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Rohrs Family

Harold Willard Miner

Born - December 17, 1903

Auburn, Nemaha County, Nebraska

Died - May 1, 1942

Salt Lake City, Salt Lake County, Utah


Three Members of the Crew

were Among the 17 Persons Killed


Captain  Donald W. Brown - Pilot - San Francisco

Neva Cantwell - Stewardess - San Francisco


Sleeper Plane Crashes Into
Peak in Utah
Seventeen Killed
As Eastbound Liner Plunges

SALT LAKE CITY, May 2, 1942 (United Press)
 A sleeper transport ploughed into a storm-lashed ridge within sight of Salt Lake City's airport late last night, killing fourteen passengers and a crew of three.

George Benton Gearhart watchman at an inn on the highway about a mile below the site and first to reach the scene, said one man lived for a few minutes. All others, including the infant, apparently were instantly killed.  Scars on the ground indicated the United Airlines plane struck on the edge of a shallow gully near the summit of the ridge, approximately four and one-half miles from the airport, destination of the east-bound San Francisco transport. Wreckage was scattered over a wide area. Some bodies, mangled, were thrown clear. Others lay in the debris. Bodies in the wreckage were charred by a gasoline fire that flared up as the big liner smashed 'against the rocky slope.
One body, entirely nude, lay in the bottom of the gully, untouched by fire. One wing, broken off, came to rest parallel to the ridge. The other pointed toward the valley. The crash scene was only a short distance from Ensign peak, which Mormon pioneers climbed in 1847 for a glimpse of the then


Gearhart said he watched the plane circle and glide along the ridge, apparently headed for the airport. Airlines officials said visibility was good. Gearhart said a light rain was falling, but the clouds were high and he could see the plane's wing lights. "I watched the plane fly along the mountain and saw it hit. I could tell it hit the side of the mountain because the lights in the plane seemed to bounce. "About two or three seconds after the plane hit, there was a huge flash and the plane began to burn." Gearhart estimated it took him twenty-five minutes to reach the
scene. He found one man alive and tried to talk to him.
"I think the man knew I was there but he wouldn't talk. He
opened his eyes. He was groaning and waving his arms. I found some blankets near the wreckage and covered him up. I looked around to see if anyone else was alive. "Finding none, Gearhart returned to the inn and called officers. A wind-driven sleet storm which bore out an earlier published forecast was in progress on the mountainside, but the fire was clearly visible from a long distance. Only light rain fell in the valley. The ship came in from San Francisco for a landing at 11:31 p.m. mountain war time and was circling the valley. A crash crew from the airport, police and fire department rescue crews were quickly on the scene. City officers borrowed four wheel drive army trucks in an effort to negotiate a roundabout road to bring out the bodies. Mud bogged down regular equipment. No one could offer an explanation of the crash but the civil aeronautics board at Washington ordered four investigators to the scene. The airline's last passenger fatality was on December 4, 1940.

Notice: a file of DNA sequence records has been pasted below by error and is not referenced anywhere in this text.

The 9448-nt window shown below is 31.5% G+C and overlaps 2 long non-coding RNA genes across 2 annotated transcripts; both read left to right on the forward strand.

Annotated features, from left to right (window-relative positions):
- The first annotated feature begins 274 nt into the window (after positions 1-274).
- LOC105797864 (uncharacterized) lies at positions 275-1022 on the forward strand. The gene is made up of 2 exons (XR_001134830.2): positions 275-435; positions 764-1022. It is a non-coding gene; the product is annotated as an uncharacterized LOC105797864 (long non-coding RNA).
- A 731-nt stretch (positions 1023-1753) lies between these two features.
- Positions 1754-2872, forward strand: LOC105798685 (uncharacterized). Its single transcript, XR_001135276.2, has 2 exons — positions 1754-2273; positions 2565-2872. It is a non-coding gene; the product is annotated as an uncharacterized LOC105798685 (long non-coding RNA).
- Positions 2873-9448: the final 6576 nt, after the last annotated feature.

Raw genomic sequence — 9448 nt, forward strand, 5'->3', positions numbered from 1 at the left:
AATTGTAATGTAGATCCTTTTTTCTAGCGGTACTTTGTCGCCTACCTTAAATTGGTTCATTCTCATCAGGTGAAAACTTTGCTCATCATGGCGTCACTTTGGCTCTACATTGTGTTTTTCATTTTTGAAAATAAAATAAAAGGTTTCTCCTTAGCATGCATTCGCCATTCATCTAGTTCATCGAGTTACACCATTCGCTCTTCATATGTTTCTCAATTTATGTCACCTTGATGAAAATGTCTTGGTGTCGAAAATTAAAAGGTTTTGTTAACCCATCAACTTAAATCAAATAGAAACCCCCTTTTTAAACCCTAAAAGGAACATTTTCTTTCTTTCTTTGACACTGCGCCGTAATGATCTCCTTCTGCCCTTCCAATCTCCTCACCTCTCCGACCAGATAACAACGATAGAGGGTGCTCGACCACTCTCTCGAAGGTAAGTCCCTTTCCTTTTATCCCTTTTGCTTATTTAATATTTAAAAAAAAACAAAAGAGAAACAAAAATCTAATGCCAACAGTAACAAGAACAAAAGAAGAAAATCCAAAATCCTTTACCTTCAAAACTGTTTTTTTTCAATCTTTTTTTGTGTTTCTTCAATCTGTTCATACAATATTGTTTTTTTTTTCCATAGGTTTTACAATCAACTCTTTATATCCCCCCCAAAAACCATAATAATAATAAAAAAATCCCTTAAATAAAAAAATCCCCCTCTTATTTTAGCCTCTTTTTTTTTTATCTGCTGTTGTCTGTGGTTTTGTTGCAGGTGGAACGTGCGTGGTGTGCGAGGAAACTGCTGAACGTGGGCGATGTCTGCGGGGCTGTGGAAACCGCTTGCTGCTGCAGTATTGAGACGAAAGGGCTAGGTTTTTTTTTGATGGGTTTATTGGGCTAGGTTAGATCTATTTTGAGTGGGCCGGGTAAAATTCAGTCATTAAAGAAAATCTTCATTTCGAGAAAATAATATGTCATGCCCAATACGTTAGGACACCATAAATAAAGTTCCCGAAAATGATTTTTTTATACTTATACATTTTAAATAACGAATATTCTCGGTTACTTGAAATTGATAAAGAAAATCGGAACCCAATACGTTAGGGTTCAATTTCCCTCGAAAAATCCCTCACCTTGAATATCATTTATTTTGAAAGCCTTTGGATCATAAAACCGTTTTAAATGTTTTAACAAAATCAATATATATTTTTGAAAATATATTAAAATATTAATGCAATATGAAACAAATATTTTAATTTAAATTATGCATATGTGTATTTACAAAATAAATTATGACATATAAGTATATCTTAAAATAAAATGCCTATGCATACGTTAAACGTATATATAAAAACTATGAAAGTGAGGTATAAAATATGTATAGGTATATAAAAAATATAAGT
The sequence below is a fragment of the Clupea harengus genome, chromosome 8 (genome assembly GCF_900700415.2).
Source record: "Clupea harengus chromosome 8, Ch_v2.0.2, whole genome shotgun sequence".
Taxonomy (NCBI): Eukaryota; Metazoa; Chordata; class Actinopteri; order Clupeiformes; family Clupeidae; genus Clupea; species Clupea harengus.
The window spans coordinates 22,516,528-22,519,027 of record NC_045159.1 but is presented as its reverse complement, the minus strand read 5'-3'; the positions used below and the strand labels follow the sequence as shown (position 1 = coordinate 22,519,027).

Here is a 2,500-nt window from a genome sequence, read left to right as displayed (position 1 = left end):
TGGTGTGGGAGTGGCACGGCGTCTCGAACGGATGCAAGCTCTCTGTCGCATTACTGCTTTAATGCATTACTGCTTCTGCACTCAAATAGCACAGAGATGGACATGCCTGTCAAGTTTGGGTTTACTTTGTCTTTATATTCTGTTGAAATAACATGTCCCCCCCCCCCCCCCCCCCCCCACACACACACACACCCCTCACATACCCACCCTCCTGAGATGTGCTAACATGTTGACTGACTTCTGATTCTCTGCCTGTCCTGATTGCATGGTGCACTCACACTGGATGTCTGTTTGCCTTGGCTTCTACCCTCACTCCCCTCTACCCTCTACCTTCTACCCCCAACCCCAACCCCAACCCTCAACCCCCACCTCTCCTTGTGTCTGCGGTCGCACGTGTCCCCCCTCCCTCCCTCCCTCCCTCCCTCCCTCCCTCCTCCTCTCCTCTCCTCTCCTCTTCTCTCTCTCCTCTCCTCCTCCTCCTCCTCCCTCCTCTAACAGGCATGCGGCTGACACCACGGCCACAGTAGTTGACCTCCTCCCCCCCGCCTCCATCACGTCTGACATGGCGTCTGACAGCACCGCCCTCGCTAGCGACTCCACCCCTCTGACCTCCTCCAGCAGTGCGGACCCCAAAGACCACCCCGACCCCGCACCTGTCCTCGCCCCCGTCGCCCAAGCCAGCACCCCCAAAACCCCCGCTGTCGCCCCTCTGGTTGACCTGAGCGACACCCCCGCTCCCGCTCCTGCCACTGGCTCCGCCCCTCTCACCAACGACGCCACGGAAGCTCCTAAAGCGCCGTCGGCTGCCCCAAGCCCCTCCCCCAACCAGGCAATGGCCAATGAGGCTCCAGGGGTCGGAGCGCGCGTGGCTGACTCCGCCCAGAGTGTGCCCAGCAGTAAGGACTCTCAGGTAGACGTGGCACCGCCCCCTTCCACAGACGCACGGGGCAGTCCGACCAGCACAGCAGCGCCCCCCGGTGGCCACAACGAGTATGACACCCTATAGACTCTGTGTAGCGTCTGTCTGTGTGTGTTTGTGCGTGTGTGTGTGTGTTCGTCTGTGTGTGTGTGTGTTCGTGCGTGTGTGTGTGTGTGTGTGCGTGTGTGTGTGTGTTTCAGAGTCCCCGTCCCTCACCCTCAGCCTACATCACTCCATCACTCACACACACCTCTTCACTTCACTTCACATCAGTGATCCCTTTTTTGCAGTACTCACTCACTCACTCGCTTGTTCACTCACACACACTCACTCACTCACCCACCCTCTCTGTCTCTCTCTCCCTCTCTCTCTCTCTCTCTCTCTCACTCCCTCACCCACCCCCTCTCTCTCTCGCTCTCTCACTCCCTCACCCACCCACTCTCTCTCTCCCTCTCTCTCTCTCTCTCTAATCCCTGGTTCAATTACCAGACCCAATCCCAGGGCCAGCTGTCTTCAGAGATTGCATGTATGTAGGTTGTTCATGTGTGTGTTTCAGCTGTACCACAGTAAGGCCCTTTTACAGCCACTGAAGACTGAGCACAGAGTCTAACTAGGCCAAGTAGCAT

Since then, the line has flown between 400,000,000 and 500,000,000 miles without accident and last year had a perfect record and received the safety award for major airlines.




United Airlines issued the following
list of passengers and crew:

Captain Donald W. Brown, pilot, San Francisco

Harold Miner, Co-pilot, San Francisco

Neva Cantwell, stewardess, San Francisco

Marvin Shapiro, 432 Oakdale Avenue, Chicago

Lieut. Herman J. Frankenberg,
U. S. army, 733 Lorraine street, Wichita, Kansas

J. Kershisnik, Cheyenne Wyoming

Mrs. J. A. Lloyd and year-old son, J. A. Lloyd, jr., 1217 Capuchino Avenue, Burlingame, California

C. R. Drenk, 4618 Edgewood avenue, Fruitvale, California

Armond Herg, Massachusetts Institute of Technology, Cambridge, Massachusetts

M. L. Patterson, New Jersey (town unknown).

F.B.Voss, Brooklyn, N. Y. Voss and Patterson, associated with the Sperry Gyroscope company were en route to New York

R. P. Barrett, en route to St. Louis

Mrs. J. Palermo, 3413 East 139th Street, Cleveland

C. M. Cole, San Francisco, International
Business Machines, en route to Buffalo, N. Y.

Lieut. Comm. John G. Burrow, U. S. N., en route to Washington

Lieut. (JG) Claire Tucker, U.S.N. en route to Washington




Father - Willard Henry Miner

Mother - Ida Pearl (Rohrs) Miner


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